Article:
Robert Shiller says stocks, bonds and real estate all look expensive. So what's an investor to do?» Read More
Earnings season is in full swing, bringing hopes that the global economy may be on the road to full recovery. Early returns suggest that investors are slowly starting to buy into the scenario that better days lie ahead, unwinding some trades put on at the apex of market pessimism.
To be certain, the jury remains deadlocked over whether the global economy has completely turned a corner. The U.S.'s struggles to resolve its debt troubles loom large in the minds of most investors, while Western Europe still hasn't found a permanent solution to what ails its debt-saddled and withered peripheral countries.
Still, the euro has spiked to its highest level in nearly a year against the dollar, while interest rates in Italy and Spain – the locus of the market's fears about a euro zone fracturing –have fallen by more than two full percentage points. On Friday, ten-year Spanish government yields traded close to 5 percent after surging to euro era highs at 7.75 percent in July.
"What you're getting is a lot of Europe-positive sentiment from the Europeans, which frankly…I would not have expected," Andrew Liveris, Dow Chemical's president, chairman and CEO told CNBC from the World Economic Forum in Davos this week.
"Now it's a relative positive…but people are feeling much better about a European bottom and the potential signs of a Europe that's above zero percent growth, which is phenomenal," he added.
Meanwhile, most major central banks are proceeding full throttle with plans to flood the financial system with cheap liquidity –helping to grease the wheels of a stock market rally. The Bank of Japan's plans to buy massive quantities of bonds has sent the yen plunging, and the Federal Reserve is unbowed from its own quantitative easing efforts – although they did recently warn about inflation risks.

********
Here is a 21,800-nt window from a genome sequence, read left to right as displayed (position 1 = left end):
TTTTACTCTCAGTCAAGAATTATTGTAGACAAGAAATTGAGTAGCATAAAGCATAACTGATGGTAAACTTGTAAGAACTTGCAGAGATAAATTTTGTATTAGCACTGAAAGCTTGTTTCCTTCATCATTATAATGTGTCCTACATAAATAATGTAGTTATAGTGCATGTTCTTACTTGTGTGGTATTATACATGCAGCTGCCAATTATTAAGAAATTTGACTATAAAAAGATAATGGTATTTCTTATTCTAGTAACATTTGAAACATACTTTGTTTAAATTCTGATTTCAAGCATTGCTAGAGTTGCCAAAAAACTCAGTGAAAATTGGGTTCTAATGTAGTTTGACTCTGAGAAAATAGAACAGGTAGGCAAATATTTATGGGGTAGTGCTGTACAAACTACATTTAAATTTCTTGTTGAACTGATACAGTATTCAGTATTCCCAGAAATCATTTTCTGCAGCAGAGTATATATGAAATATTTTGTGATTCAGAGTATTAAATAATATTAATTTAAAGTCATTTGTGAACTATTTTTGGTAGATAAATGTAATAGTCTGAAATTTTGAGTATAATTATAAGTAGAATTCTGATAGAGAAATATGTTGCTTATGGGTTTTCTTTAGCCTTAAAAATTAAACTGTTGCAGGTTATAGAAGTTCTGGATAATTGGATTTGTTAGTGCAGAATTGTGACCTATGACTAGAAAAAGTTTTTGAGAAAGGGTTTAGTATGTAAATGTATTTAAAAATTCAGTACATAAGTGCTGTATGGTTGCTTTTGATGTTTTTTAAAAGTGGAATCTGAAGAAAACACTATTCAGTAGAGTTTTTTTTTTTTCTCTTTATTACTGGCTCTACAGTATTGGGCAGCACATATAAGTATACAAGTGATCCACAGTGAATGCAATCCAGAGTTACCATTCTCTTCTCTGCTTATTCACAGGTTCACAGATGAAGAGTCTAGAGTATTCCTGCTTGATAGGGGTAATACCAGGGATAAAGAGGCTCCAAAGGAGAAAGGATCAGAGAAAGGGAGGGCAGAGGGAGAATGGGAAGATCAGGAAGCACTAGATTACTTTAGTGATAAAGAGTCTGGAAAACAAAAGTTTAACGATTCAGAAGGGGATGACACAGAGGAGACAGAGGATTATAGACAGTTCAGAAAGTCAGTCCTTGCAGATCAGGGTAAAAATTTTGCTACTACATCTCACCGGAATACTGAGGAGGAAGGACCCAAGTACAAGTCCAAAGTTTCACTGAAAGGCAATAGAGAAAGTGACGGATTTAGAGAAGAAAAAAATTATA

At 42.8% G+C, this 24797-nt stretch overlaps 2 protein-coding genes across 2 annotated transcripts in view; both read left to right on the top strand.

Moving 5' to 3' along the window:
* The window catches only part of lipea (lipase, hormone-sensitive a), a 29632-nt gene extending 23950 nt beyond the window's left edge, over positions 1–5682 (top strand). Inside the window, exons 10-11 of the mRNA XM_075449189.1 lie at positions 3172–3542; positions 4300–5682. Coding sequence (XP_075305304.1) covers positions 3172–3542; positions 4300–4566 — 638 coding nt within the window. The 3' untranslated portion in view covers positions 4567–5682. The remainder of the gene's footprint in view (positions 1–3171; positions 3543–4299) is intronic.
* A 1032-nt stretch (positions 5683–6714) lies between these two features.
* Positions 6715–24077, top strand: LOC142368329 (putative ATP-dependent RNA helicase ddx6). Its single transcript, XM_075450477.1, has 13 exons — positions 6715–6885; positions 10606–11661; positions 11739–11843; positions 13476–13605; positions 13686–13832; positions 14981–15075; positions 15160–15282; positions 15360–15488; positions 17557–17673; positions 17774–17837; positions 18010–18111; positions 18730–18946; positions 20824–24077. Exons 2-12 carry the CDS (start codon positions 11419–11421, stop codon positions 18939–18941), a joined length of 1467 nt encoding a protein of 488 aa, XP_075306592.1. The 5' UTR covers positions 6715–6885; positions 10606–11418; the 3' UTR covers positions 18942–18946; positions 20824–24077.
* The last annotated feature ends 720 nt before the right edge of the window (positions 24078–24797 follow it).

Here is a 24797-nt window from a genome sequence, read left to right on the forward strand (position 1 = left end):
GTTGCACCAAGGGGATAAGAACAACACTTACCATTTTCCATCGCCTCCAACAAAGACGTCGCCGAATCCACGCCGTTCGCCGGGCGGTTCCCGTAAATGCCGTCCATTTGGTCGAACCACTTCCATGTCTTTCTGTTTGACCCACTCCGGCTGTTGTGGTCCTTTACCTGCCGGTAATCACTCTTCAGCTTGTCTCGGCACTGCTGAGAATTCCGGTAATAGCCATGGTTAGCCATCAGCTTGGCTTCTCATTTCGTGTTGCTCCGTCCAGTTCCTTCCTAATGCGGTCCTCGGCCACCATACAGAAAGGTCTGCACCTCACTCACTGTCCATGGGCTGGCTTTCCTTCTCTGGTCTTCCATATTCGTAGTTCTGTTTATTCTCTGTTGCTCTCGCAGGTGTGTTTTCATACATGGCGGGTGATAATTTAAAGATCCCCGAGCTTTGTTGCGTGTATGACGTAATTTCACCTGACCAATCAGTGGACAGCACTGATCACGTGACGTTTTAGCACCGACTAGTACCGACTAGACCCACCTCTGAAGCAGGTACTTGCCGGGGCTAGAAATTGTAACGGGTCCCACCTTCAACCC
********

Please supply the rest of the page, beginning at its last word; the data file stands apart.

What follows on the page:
All this takes place against a backdrop of both the Dow Jones and S&P 500 flirting with record highs, and a sharp decline in the price of gold, an inflation hedge and a key barometer of investors' appetite for safe haven. Years of being bearish on the market has led to buying opportunities, some say.
(Read More: The Odd Season: Good Earnings, Nervous CEOs)
"The market has gone up with people being under-invested," Goldman Sachs CEO Lloyd Blankfein told CNBC's "SquawkBox," from Davos. He said investors should want the market to go down "so they can get in."
Gold failed to punch through the $1,696 - $1,696 major resistance level on Wednesday to show $1,700 once again. The inability to do so alone caused investors and traders to lighten up long positions, as we saw a very sharp sell-off at the close in Europe.
(Related: Will Gold End 2013 Higher or Lower?)
Brent crude rose 9 cents at $112.50 a barrel. U.S. crude for March dropped 13 cents at $96.55, off a four-month high of $96.90 hit earlier.
It gets cold in Chicago. I'm convinced that many people live their lives without feeling the painful bight of wind coming off the lake on a zero degree January morning. Fortunately, I was able feel that weather earlier this morning, and it served as reminder that the value of natural gas is not going away.
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